Saturday, May 10, 2008

Hurry, before I die.

God forbid I died today and my last blog post was about mulch. I feel some incentive to update.
As some of you know, a Philadelphia police officer was shot and killed last week during a robbery by three men. As usual, I choose to focus on the minutiae, and I focused on this paragraph that appeared in the Inquirer's story on Thursday:
Floyd arrived at Police Headquarters at 12:20 a.m. inside a van from the 24th Police District, the dead officer's station. Mayor Nutter and his security detail arrived at the same time.
The van then backed into a loading bay, and Floyd and his girlfriend were whisked into an elevator, away from the view of the public and the many reporters who had gathered there. The entire episode was a somber, businesslike affair, without any reaction from the officers there.
"The one emotion that everybody shared was relief," [Philadelphia Police Chief] Ramsey later said.
Afterward, the mayor told reporters said he got within two feet of Floyd.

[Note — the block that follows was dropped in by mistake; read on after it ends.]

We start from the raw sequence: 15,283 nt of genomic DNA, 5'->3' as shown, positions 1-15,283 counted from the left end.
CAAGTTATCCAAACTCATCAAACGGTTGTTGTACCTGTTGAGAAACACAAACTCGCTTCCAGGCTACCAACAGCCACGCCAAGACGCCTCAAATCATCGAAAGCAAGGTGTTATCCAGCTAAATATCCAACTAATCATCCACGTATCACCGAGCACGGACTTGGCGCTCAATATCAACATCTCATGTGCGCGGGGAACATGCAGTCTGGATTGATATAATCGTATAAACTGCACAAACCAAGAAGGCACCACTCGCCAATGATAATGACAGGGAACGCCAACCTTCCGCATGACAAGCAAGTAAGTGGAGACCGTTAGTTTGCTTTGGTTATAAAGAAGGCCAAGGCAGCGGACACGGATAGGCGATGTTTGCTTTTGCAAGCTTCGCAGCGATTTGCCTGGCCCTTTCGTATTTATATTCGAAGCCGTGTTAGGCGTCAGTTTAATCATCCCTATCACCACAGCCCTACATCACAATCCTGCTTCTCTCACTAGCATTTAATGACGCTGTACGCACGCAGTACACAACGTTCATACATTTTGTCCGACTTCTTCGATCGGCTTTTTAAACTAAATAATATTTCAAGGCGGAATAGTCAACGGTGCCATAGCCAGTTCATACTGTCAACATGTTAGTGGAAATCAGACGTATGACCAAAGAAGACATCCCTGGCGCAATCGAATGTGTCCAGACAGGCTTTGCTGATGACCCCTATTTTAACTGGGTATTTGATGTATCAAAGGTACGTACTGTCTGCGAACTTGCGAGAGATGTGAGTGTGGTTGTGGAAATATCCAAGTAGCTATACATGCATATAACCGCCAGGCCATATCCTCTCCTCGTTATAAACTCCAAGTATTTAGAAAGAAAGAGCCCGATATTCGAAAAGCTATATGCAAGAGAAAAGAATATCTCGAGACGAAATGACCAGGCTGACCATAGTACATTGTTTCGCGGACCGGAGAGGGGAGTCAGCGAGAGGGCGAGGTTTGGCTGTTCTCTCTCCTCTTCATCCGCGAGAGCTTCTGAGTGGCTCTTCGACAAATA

"I looked him dead in the eye when he came in, and I told him how disappointed I was in him," Nutter said. There was no response from the suspect, the mayor added
The reason Nutter was disappointed in him is because both Nutter and the suspect are black. The mayor obviously felt that Floyd was letting down their race by committing a crime. I found that an odd response.
Being white and kind of dopey from time to time, I've never been told by another white person that I have let down my race and disappointed people of the white race by my dopey actions. I don’t know where that feeling comes from. Perhaps it’s because black men still feel out of place socially or that they feel that they constantly have to prove their self-worth and their worth to society? I don’t know.
Maybe it's that same feeling that other blond-haired women get when another blond does something stupid and it's blamed on them being blond? I know I feel disappointed in other men when I find out that they don't know how to work the washing machine or can't figure out how to clean a toilet, but I chalk that up to bad upbringing and not the fact that they happen to be men.
I like Mayor Nutter. He seems like he'll be good for the city, but I don't like him any more or less because he is black. If he is going to be disappointed in someone, he should be disappointed in them because they shot a cop, not because of the color of their skin.